I gave a presentation last week on social media for law firms that looked at ways in which firms — rather than individual lawyers — can make the best use of tools like blogs, Twitter and Facebook. Over the next few weeks, I’ll summarize some of my points on this topic, starting with this post on Facebook.
Like most people, I began using Facebook purely as a social tool, adding friends and family and acquaintances-I-haven’t-seen-since-high-school to my contacts list. About a year or so ago, however, I began getting Facebook connection requests from business contacts, which felt a little odd — Facebook was for people I knew well and with whom I was willing to share updates about kids’ skating lessons, whereas more distant or professional contacts were more appropriate for LinkedIn and Twitter. So I tried to keep my personal and business lives in separate social media spheres, and from my conversations on the topic, I’ve found that many lawyers have tried the same thing.
Those distinctions are rapidly collapsing, though. Facebook recently passed the 400-million member mark — it would be the world’s third-largest country by population — and that much critical mass means that Facebook is a business tool whether we like it or not. Law firms are coming to this realization as well, and many are dipping a toe in the Facebook waters by setting up a Fan Page, a firm account that provides information about the firm and invites other Facebook members to become “Fans” (a designation that costs nothing and serves to indicate support or appreciation for a given company, product or service — see my previous post about setting up a Facebook Fan Page). Unfortunately, most of these firm efforts are so tentative as to deliver very little value, and most seem to indicate a misunderstanding of what Facebook offers that a website doesn’t.
A typical law firm Fan Page merely repeats what the firm already offers on its website, and in much less detail. A short description of the firm taken from the website’s “About” page, a series of links to press releases taken from the “Media” page, and that’s about it: Website Lite, basically. I won’t pick on any firms by linking to their underachieving Facebook Fan Page, but if you search for any given large firm’s presence on Facebook, what you’ll likely find will confirm this.
What Facebook offers firms is the chance to tell a different story about themselves, or show a different side of themselves, than what is possible or appropriate to tell and show through other communication means, such as a website, a newsletter or a brochure. No law firm is really a one-dimensional creature that can be summed up completely by a corporate website — or if it is, it has bigger problems than social media. Most if not all law firms are complex, multi-dimensional communities of service professionals and service offerings, and some of those dimensions are more effectively conveyed through non-traditional vehicles like Facebook.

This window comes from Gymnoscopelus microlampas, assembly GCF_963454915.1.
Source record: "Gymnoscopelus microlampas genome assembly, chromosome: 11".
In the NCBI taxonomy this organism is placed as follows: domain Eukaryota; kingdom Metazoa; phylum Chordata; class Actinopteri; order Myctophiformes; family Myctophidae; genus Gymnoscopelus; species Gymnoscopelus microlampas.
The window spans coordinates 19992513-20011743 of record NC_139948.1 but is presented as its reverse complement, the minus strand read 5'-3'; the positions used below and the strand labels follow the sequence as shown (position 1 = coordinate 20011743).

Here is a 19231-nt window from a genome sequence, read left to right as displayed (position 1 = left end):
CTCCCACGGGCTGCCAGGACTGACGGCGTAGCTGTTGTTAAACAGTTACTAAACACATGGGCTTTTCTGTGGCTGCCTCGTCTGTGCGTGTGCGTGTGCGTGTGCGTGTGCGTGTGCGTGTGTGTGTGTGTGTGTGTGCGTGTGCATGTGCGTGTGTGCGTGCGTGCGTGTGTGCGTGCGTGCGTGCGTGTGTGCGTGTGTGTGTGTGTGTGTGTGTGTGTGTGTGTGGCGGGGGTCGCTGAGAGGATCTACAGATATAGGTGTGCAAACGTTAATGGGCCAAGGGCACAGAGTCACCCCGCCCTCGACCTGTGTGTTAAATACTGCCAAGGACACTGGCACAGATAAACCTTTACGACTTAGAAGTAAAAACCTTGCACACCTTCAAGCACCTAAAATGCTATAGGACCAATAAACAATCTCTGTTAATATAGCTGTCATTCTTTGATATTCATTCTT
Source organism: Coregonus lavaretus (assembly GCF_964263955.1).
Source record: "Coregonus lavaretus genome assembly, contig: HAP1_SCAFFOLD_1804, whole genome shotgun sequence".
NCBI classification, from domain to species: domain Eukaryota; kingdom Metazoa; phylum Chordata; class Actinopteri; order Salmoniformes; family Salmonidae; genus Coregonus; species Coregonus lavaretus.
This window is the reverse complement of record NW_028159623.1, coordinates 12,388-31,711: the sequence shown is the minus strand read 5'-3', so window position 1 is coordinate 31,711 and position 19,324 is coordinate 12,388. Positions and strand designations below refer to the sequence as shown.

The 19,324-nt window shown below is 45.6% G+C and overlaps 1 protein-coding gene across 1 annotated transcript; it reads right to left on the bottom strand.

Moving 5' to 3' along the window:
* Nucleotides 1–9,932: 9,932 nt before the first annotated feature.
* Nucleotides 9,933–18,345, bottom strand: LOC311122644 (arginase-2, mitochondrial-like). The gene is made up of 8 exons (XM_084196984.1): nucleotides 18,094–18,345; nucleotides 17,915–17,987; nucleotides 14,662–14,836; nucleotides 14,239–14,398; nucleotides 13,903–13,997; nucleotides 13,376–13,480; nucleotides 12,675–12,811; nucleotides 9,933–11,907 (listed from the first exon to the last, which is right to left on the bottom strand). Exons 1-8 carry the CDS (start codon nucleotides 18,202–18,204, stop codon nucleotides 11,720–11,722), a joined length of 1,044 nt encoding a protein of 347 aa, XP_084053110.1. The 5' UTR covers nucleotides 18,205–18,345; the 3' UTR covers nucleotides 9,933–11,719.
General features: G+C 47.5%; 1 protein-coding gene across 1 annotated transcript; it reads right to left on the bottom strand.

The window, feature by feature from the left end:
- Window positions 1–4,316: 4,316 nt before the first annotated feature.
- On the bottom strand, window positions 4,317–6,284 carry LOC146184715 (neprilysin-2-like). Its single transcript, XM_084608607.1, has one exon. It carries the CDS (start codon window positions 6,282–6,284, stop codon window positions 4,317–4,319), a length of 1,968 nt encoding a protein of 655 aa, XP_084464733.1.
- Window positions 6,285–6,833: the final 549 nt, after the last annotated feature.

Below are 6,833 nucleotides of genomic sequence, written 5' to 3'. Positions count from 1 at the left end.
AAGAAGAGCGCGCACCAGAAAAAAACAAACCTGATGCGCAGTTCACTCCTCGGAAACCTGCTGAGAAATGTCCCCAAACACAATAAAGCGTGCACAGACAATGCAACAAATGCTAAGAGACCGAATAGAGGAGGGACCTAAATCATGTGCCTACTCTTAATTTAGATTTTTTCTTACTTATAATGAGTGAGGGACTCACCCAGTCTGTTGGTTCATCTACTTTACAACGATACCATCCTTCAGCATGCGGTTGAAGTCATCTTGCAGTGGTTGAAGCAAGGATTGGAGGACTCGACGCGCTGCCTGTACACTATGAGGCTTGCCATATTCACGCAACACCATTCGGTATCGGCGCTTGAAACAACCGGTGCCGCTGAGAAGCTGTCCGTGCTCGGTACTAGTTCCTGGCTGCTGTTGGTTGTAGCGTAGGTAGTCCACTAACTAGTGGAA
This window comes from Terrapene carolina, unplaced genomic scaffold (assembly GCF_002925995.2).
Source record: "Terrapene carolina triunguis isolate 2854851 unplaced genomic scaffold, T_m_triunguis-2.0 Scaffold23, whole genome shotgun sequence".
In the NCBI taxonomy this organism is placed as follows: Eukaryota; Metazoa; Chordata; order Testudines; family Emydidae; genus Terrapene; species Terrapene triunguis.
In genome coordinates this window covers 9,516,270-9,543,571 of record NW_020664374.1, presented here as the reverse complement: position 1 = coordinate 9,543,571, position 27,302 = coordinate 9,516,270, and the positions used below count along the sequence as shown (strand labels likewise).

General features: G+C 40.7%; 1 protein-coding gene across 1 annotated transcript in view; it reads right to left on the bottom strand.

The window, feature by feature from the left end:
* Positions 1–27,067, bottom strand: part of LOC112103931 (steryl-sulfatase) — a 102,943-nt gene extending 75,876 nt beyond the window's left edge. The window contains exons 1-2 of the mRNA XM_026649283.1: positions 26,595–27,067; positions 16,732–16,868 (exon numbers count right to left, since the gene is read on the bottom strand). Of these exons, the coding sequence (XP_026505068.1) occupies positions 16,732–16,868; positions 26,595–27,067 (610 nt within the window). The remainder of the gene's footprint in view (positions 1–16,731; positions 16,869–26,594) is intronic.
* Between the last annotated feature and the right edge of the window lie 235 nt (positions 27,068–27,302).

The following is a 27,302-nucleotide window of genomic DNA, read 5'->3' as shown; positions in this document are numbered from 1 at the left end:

For instance, a Facebook Fan Page allows a firm to post photos and videos of a staff function, a charity fun run, or a lawyer’s TV appearances. It can let a firm start up discussions of interest to its Fans involving industries or communities that the firm serves. It can showcase upcoming events, either at the firm or in the community (perhaps including events that the firm sponsors). It can incorporate updates from the firm’s Twitter account, if it has one, or point to interesting or important developments in the law or with specific clients. Anything that a firm is or does that could benefit from the interactivity and sense of community that Facebook engenders is a good candidate for inclusion on a Fan Page.
Although there are many examples of firms under-utilizing Facebook, there are also a few very good examples of getting it right. Silicon Valley powerhouse firm Fenwick & West has a Fan Page worth studying: front-page updates incorporate the firm’s Twitter feed and include profiles of firm clients and their successes, the photo gallery includes shots from a turkey lunch and a LEED celebration, and the documents page links to all the firm’s shared documents hosted at JD Supra. Or consider the Fan Page for Wolfe Law Group, a construction law firm with offices in New Orleans and Seattle. Its Facebook page includes photos of employees building houses in post-Katrina New Orleans and downloadable SlideShare presentations by the firm’s lawyers. Patton Boggs’ Facebook page has a detailed biography page explaining its public policy, litigation and business law work, and a series of links to podcasts and events like local jazz festivals. You can learn a lot more about these firms and how they differ from their rivals from their Facebook pages than you would from their websites.
Facebook has only scratched the surface of what it can offer users, so I fully expect that the number and variety of features and functions available to Fan Page owners will increase in the years to come. The important thing to remember isn’t that every firm needs a Facebook page — I don’t think that’s the case — but that firms need to find out what social media vehicles like Facebook offer in terms of new ways of marketing themselves, new means by which the character and brand of the firm can be communicated, and new opportunities to develop a multi-faceted profile in the online world. Your website can’t tell the whole story of your firm, and you don’t need to force it to try — there’s a world of channels opening up to your firm, and now’s the time to experiment and figure out which ones deliver the best results for your marketing, branding and communications goals.